News

Woman vandalizes Delacroix masterpiece with 9/11 graffiti

Posted February 8th, 2013

France, News


A visitor to the Louvre’s newest extension, in northern France, has been detained after scrawling an inscription in marker on the famed canvas of Eugene Delacroix “Liberty Leading the People.”

The 28-year-old woman was immediately seized by a guard and another visitor, then handed over to police, according to a statement from the Louvre-Lens on Friday. It said the painting should be easily cleaned.

The Louvre-Lens opened in December in Lens, a struggling coal town with an unemployment rate nearly three times the national average.

The Delacroix work is among the artist’s most famous. It shows a bare-breasted woman (Liberty) holding aloft the French flag as she urges on a crowd of revolutionaries. According to Le Figaro newspaper, the woman wrote “AE911″ in six centimetre-high letters in indelible felt-tip marker near the bottom of the canvas.

AE911 is the name of a website for crazy conspiracy theories about the 2001 attacks on the Pentagon and New York’s World Trade Center.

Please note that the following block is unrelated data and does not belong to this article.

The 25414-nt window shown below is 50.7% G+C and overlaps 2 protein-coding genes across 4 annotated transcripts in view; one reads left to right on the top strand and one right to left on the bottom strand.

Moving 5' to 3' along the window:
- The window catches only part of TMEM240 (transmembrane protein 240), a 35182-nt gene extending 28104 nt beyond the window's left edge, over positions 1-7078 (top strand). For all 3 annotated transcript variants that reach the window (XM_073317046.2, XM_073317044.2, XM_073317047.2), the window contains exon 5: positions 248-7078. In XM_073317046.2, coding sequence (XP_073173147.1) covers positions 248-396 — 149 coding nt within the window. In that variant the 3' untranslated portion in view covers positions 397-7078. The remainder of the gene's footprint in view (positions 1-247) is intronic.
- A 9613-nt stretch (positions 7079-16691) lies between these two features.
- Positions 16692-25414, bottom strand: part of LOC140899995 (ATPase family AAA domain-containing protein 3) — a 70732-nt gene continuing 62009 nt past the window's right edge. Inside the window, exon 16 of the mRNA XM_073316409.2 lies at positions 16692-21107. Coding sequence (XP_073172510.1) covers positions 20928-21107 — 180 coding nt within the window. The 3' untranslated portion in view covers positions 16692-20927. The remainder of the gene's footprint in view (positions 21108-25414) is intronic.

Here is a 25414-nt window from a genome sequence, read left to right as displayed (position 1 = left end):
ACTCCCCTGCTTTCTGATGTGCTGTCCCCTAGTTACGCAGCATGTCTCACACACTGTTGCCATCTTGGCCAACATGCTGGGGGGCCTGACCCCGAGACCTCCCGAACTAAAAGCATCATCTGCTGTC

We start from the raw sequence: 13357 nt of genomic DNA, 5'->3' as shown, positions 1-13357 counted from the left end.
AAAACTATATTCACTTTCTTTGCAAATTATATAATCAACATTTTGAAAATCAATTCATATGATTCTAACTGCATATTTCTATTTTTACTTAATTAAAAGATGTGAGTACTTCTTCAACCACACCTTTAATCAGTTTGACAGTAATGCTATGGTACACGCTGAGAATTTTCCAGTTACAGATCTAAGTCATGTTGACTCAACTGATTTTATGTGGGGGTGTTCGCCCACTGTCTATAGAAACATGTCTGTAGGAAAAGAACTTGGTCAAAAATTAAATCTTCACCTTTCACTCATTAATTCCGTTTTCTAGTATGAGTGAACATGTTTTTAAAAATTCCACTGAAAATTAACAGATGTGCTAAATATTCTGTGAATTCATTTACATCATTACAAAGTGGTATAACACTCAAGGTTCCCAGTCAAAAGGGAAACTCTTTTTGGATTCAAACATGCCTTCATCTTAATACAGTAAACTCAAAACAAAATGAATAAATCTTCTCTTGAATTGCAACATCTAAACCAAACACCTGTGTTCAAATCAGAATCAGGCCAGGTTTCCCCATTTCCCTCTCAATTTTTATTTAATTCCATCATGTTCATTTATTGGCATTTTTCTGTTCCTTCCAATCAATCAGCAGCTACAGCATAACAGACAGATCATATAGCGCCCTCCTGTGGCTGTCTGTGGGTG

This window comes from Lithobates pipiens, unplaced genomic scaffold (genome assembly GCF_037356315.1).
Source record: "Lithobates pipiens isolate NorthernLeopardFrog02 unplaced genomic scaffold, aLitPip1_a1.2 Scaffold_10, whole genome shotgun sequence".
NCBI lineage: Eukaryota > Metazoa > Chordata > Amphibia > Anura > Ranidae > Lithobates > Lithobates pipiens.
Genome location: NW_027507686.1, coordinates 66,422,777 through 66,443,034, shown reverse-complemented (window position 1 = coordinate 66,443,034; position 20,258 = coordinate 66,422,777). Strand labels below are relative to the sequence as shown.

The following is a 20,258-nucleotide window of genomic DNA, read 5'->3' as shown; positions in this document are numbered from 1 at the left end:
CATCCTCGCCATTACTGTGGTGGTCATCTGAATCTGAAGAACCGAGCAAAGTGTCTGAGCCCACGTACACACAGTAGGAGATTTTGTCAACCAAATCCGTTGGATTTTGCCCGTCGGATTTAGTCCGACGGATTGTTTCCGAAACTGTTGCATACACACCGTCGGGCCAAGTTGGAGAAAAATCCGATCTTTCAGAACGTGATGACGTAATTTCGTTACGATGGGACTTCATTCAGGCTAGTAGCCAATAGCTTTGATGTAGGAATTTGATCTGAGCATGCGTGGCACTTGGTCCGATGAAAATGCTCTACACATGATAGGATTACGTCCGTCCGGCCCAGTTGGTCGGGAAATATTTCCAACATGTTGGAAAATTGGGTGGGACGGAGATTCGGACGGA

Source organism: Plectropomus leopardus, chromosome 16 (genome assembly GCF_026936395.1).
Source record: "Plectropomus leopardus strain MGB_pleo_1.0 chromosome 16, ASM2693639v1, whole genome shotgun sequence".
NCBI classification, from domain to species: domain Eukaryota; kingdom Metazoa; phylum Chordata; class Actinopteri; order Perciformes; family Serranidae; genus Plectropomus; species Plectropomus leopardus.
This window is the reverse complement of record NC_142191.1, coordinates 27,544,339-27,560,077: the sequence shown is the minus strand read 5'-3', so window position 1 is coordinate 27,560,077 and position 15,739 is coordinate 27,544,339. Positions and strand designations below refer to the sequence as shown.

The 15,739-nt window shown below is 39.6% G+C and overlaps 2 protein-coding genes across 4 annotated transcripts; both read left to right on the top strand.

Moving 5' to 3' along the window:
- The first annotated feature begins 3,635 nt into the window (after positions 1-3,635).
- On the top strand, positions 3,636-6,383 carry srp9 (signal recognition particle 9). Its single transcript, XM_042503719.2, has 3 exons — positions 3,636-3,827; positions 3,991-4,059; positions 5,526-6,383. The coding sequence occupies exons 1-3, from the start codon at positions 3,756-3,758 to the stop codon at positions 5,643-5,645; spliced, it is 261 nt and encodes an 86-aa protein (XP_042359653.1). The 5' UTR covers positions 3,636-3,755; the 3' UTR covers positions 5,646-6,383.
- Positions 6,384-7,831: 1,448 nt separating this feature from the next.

A specialist restorer was rushed to the scene and the Louvre believes that the inscription can be removed.

Liberty Leading the People (French: La Liberté guidant le peuple) is a painting by Eugène Delacroix commemorating the July Revolution of 1830, which toppled Charles X of France. A woman personifying Liberty leads the people forward over the bodies of the fallen, holding the flag of the French Revolution – the tricolor flag which is still France’s flag today – in one hand and brandishing a bayonetted musket with the other.

By the time Delacroix painted Liberty Leading the People, he was already the acknowledged leader of the Romantic school in French painting.[1] Delacroix, who was born as the Age of Enlightenment was giving way to the ideas and style of romanticism, rejected the emphasis on precise drawing that characterised the academic art of his time, and instead gave a new prominence to freely brushed colour.

Delacroix painted his work in the autumn of 1830. In a letter to his brother dated 12 October, he wrote: “My bad mood is vanishing thanks to hard work. I’ve embarked on a modern subject—a barricade. And if I haven’t fought for my country at least I’ll paint for her.” The painting was first exhibited at the official Salon of May 1831.